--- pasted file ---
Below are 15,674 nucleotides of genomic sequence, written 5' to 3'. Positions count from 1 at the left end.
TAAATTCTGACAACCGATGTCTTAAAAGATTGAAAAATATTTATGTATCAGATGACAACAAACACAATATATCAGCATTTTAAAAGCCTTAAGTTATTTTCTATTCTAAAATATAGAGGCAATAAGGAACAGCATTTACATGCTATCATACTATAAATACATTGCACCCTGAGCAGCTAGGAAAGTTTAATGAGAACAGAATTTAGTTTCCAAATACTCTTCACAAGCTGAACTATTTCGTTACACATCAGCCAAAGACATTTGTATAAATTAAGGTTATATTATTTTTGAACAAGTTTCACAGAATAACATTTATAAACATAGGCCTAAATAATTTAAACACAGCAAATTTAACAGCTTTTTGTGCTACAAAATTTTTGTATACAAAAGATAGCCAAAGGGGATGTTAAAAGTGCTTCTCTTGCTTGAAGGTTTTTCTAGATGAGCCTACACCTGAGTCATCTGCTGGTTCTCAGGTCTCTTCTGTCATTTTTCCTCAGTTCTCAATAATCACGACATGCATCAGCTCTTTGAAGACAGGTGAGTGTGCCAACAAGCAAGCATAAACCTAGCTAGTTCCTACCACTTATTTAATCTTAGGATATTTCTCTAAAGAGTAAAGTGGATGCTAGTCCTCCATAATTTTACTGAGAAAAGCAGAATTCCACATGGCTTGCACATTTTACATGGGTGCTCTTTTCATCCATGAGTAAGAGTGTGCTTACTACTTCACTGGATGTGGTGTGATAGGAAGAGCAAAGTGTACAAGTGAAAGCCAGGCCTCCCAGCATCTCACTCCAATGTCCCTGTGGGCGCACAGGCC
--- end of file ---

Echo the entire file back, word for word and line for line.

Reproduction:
Below are 15,674 nucleotides of genomic sequence, written 5' to 3'. Positions count from 1 at the left end.
TAAATTCTGACAACCGATGTCTTAAAAGATTGAAAAATATTTATGTATCAGATGACAACAAACACAATATATCAGCATTTTAAAAGCCTTAAGTTATTTTCTATTCTAAAATATAGAGGCAATAAGGAACAGCATTTACATGCTATCATACTATAAATACATTGCACCCTGAGCAGCTAGGAAAGTTTAATGAGAACAGAATTTAGTTTCCAAATACTCTTCACAAGCTGAACTATTTCGTTACACATCAGCCAAAGACATTTGTATAAATTAAGGTTATATTATTTTTGAACAAGTTTCACAGAATAACATTTATAAACATAGGCCTAAATAATTTAAACACAGCAAATTTAACAGCTTTTTGTGCTACAAAATTTTTGTATACAAAAGATAGCCAAAGGGGATGTTAAAAGTGCTTCTCTTGCTTGAAGGTTTTTCTAGATGAGCCTACACCTGAGTCATCTGCTGGTTCTCAGGTCTCTTCTGTCATTTTTCCTCAGTTCTCAATAATCACGACATGCATCAGCTCTTTGAAGACAGGTGAGTGTGCCAACAAGCAAGCATAAACCTAGCTAGTTCCTACCACTTATTTAATCTTAGGATATTTCTCTAAAGAGTAAAGTGGATGCTAGTCCTCCATAATTTTACTGAGAAAAGCAGAATTCCACATGGCTTGCACATTTTACATGGGTGCTCTTTTCATCCATGAGTAAGAGTGTGCTTACTACTTCACTGGATGTGGTGTGATAGGAAGAGCAAAGTGTACAAGTGAAAGCCAGGCCTCCCAGCATCTCACTCCAATGTCCCTGTGGGCGCACAGGCC